This hardware is used to collect water samples from streams, ditches, or storm sewers after a heavy rain.
Prairie Rivers of Iowa, a non-profit in Ames, helps landowners and communities in central Iowa to improve water quality and wildlife habitat. We’ve been working closely with Story County, the City of Ames, and other partners to take a more comprehensive approach to water monitoring in local rivers and lakes.
Water quality can change quickly during and after a rainstorm. This video shows a creek near Ames High School, which receives water from a storm sewer system that drains North Grand Mall and several neighborhoods in northern Ames. The torrent of water is quite dramatic!
That water is carrying a lot of mud, fecal bacteria, and other pollutants (but not much nitrate). Earlier in the same month when we tested Ioway Creek, we measured 19 mg/L of sediment (low), 718 colonies of E. coli per 100 mL (exceeding the standard), and 0.1 mg/L of phosphorus (low). A bottle filled during this storm at the Ames High tributary had phosphorus 8x higher, sediment concentrations 18x higher, and E. coli 55x higher! Yuck!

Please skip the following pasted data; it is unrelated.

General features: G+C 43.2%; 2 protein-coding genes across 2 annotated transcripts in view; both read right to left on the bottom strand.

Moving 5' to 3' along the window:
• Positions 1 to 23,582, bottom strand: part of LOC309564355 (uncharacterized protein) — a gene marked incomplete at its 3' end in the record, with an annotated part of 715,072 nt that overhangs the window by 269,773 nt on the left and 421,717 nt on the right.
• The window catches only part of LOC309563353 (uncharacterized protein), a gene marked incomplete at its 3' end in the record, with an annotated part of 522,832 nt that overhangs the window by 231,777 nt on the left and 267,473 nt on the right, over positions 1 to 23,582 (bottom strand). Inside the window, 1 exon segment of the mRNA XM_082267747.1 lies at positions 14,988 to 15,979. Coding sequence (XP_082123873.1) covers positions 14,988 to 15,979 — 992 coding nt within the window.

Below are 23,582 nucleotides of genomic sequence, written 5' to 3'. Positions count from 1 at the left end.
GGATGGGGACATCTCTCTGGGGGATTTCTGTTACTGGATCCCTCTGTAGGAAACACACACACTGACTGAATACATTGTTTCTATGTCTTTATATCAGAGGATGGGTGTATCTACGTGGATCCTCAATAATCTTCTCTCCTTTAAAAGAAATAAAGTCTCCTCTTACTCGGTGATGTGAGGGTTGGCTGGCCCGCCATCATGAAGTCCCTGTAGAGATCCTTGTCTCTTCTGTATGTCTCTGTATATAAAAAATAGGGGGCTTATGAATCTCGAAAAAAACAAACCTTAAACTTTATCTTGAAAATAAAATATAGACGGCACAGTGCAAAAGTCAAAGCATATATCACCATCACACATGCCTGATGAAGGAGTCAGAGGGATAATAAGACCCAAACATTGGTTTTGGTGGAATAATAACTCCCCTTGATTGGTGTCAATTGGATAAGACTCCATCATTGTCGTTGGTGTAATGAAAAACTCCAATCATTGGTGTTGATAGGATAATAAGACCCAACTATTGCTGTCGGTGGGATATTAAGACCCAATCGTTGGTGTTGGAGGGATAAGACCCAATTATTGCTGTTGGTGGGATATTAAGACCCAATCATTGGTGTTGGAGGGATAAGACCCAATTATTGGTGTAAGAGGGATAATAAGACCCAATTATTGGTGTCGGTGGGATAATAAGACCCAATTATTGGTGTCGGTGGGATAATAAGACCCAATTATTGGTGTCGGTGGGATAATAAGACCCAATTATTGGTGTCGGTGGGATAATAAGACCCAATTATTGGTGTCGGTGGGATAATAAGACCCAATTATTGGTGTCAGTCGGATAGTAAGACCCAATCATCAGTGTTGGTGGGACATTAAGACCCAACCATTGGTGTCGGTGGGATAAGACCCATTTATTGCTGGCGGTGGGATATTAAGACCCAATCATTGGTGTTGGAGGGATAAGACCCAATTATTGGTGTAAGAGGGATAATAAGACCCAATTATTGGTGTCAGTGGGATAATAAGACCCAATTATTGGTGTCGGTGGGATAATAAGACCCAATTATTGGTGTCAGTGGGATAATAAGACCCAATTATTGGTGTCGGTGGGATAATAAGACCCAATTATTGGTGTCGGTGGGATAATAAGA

Most people are more sensible than me and won’t run out in a downpour to collect water samples! When water in a creek or ditch rises above the lip of the sampler, these Nalgene storm samplers fill with water and seal shut, capturing a sample of the “first flush” of runoff generated by a storm. A volunteer can retrieve the bottle the next day for testing.
We’re hoping these samples can tell us where pollution from stormwater runoff is a biggest concern, make the case for practices that can treat runoff, and tell us whether ponds and other treatment practices are working. In urban areas, permeable pavement can reduce the amount of runoff generated in a downpour, while rain gardens and stormwater ponds can slow down water and let it soak into the ground. In rural areas, grassed waterways can stop gully erosion, while farm ponds and constructed wetlands can slow down and treat the water. Better soil health is a solution for runoff in both rural and urban settings. The City of Ames even has rebate programs for these kinds of practices.
-Dan Haug, Watershed Educator, Prairie Rivers of Iowa